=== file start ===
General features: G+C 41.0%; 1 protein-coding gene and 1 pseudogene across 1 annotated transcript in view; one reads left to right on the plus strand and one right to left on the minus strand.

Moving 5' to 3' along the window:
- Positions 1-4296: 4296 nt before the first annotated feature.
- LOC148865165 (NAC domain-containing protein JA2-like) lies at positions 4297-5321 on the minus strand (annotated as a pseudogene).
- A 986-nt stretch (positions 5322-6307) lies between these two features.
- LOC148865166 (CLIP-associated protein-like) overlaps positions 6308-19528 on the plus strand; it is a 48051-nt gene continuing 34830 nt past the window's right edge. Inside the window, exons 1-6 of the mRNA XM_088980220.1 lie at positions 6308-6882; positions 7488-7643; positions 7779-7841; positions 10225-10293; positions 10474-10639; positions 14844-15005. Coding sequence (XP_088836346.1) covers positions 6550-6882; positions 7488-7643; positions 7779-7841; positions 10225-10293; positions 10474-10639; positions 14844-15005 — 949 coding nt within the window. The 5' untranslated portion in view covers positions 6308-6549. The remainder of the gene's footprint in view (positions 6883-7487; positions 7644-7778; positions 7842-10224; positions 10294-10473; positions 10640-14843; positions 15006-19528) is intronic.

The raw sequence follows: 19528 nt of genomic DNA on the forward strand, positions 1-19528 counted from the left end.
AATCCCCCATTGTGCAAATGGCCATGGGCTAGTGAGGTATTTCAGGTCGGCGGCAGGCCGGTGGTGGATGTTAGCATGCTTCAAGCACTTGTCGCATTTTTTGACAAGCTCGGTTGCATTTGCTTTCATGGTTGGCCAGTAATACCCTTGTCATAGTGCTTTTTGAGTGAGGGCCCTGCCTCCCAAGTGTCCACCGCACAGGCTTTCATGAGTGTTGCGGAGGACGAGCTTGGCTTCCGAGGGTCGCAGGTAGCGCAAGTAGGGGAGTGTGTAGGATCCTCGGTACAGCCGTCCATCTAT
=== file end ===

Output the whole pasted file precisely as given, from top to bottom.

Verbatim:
General features: G+C 41.0%; 1 protein-coding gene and 1 pseudogene across 1 annotated transcript in view; one reads left to right on the plus strand and one right to left on the minus strand.

Moving 5' to 3' along the window:
- Positions 1-4296: 4296 nt before the first annotated feature.
- LOC148865165 (NAC domain-containing protein JA2-like) lies at positions 4297-5321 on the minus strand (annotated as a pseudogene).
- A 986-nt stretch (positions 5322-6307) lies between these two features.
- LOC148865166 (CLIP-associated protein-like) overlaps positions 6308-19528 on the plus strand; it is a 48051-nt gene continuing 34830 nt past the window's right edge. Inside the window, exons 1-6 of the mRNA XM_088980220.1 lie at positions 6308-6882; positions 7488-7643; positions 7779-7841; positions 10225-10293; positions 10474-10639; positions 14844-15005. Coding sequence (XP_088836346.1) covers positions 6550-6882; positions 7488-7643; positions 7779-7841; positions 10225-10293; positions 10474-10639; positions 14844-15005 — 949 coding nt within the window. The 5' untranslated portion in view covers positions 6308-6549. The remainder of the gene's footprint in view (positions 6883-7487; positions 7644-7778; positions 7842-10224; positions 10294-10473; positions 10640-14843; positions 15006-19528) is intronic.

The raw sequence follows: 19528 nt of genomic DNA on the forward strand, positions 1-19528 counted from the left end.
AATCCCCCATTGTGCAAATGGCCATGGGCTAGTGAGGTATTTCAGGTCGGCGGCAGGCCGGTGGTGGATGTTAGCATGCTTCAAGCACTTGTCGCATTTTTTGACAAGCTCGGTTGCATTTGCTTTCATGGTTGGCCAGTAATACCCTTGTCATAGTGCTTTTTGAGTGAGGGCCCTGCCTCCCAAGTGTCCACCGCACAGGCTTTCATGAGTGTTGCGGAGGACGAGCTTGGCTTCCGAGGGTCGCAGGTAGCGCAAGTAGGGGAGTGTGTAGGATCCTCGGTACAGCCGTCCATCTAT